A clear reflector dipping to the northeast (indicated by the black arrow in Figure 3) was identified below the basement of the Sagami Knoll. By comparison with the onshore-offshore seismic survey across the Kozu-Matsuda Fault and Sagami Trough (Sato et al. 2005; Sato et al. 2010), this reflector is suggested to correspond to the splay fault from the plate boundary located in the extension of the Kozu-Matsuda Fault. This suggestion corresponds with the tectonic maps of Ohkouchi (1990) and Ogawa et al. (2008). Their maps showed that the southernmost extension of the Kozu-Matsuda Fault is located around Manazuru Knoll. On the other hand, according to their maps, the positions of many active faults in the northern Sagami Trough are related to the positions of the knolls. As described above, Manazuru Knoll, which was formed by the anticline and reverse fault due to the shortening movement and was deformed by right-lateral movement, has been strongly influenced by the plate motion in Sagami Bay. Therefore, we suggest that there is a possibility that the end of the southern extension of the Kozu-Matsuda Fault was constrained by Manazuru Knoll.

Conclusions

The results of this study are summarized as follows:

  •  Manazuru Knoll was formed by an asymmetric anticline, and the knoll geometry is bent into a crank-like shape. It is estimated that the easternmost part of Manazuru Knoll has reached the vicinity of Sagami Knoll and Miura Canyon.

  •  The reverse fault of the southwestern margin of Manazuru Knoll formed by shortening of the structure when the relative motion of the Philippine Sea plate was acting in a perpendicular direction near Manazuru Knoll. Therefore, it is estimated that the relative motion of the Philippine Sea plate was almost oblique or parallel to the anticlinal axis of Manazuru Knoll and that the eastern end of Manazuru Knoll was bent in a crank-like shape by right-lateral strike-slip motion.

  •  A clear reflector dipping to the northeast below the basement of the Sagami Knoll is believed to correspond to the splay fault from the plate boundary, which is located in the extension of the Kozu-Matsuda Fault.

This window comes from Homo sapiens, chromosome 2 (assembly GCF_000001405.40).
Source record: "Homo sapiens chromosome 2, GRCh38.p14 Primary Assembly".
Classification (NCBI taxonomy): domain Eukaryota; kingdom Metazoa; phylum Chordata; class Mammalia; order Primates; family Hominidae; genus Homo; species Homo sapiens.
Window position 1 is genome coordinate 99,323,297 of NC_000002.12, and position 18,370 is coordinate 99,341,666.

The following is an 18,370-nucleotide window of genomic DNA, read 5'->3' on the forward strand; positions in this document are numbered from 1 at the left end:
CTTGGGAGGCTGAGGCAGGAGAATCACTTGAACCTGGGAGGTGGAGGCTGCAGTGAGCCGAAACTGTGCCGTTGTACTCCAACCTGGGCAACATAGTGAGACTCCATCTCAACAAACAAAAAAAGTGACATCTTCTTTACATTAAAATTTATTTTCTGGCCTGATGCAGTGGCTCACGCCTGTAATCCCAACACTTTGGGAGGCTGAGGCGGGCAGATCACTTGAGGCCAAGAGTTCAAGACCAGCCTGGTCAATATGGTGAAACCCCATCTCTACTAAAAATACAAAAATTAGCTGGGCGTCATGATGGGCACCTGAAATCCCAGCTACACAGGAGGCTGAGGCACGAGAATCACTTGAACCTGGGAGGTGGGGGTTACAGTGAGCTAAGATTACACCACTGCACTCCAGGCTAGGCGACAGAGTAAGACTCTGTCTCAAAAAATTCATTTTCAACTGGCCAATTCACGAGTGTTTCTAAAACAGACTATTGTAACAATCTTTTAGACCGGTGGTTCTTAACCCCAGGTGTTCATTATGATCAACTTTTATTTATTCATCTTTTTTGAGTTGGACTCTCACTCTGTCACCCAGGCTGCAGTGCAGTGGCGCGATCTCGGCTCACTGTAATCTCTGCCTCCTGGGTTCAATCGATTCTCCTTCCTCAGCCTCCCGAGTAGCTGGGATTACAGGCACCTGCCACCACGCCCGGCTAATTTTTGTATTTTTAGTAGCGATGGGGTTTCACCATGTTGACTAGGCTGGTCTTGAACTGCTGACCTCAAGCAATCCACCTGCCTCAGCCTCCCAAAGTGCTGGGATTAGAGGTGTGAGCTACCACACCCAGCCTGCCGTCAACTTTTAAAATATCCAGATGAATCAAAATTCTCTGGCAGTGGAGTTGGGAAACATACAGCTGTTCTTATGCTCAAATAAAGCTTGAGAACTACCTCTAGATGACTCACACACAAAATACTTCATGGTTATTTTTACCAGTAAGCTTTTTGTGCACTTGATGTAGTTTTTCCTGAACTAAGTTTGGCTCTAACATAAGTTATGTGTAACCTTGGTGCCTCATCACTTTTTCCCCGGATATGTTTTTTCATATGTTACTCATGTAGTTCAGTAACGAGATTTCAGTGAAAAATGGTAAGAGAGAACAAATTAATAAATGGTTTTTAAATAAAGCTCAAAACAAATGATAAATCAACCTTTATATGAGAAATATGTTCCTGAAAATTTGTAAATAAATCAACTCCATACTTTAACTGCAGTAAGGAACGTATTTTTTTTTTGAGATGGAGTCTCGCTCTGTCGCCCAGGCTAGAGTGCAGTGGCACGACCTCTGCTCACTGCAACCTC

Abbreviations

CMP: 

common midpoint

GPS: 

global positioning system

MCS: 

multichannel seismic reflection.

Declarations

Acknowledgements

We thank the captain, Mr. Hitoshi Tanaka, and the crew of the R/V KAIREI of JAMSTEC and also thank Mr. Masayuki Toizumi and the marine technician team (Nippon Marine Enterprises, Ltd.) for their efforts in obtaining the MCS data. We are grateful to the editor, Dr. Azusa Nishizawa, and two anonymous reviewers for critical comments and suggestions that improved the manuscript. Some of the bathymetric data used in this study were acquired by the R/V NATSUSHIMA of JAMSTEC in 2004. We used ‘The Generic Mapping Tools’ by Wessel and Smith (1991) to construct the figures.

Authors’ Affiliations

(1)
Research and Development Center for Earthquake and Tsunami, Japan Agency for Marine-Earth Science and Technology (JAMSTEC), 3173-25, Showa-machi, Kanazawa-ku, Yokohama Kanagawa, 236-0001, Japan
(2)
Center for Deep Earth Exploration, Japan Agency for Marine-Earth Science and Technology (JAMSTEC), 3173-25, Showa-machi, Kanazawa-ku, Yokohama Kanagawa, 236-0001, Japan

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© No et al.; licensee Springer. 2014

This article is published under license to BioMed Central Ltd. This is an Open Access article distributed under the terms of the Creative Commons Attribution License (http://creativecommons.org/licenses/by/4.0), which permits unrestricted use, distribution, and reproduction in any medium, provided the original work is properly credited.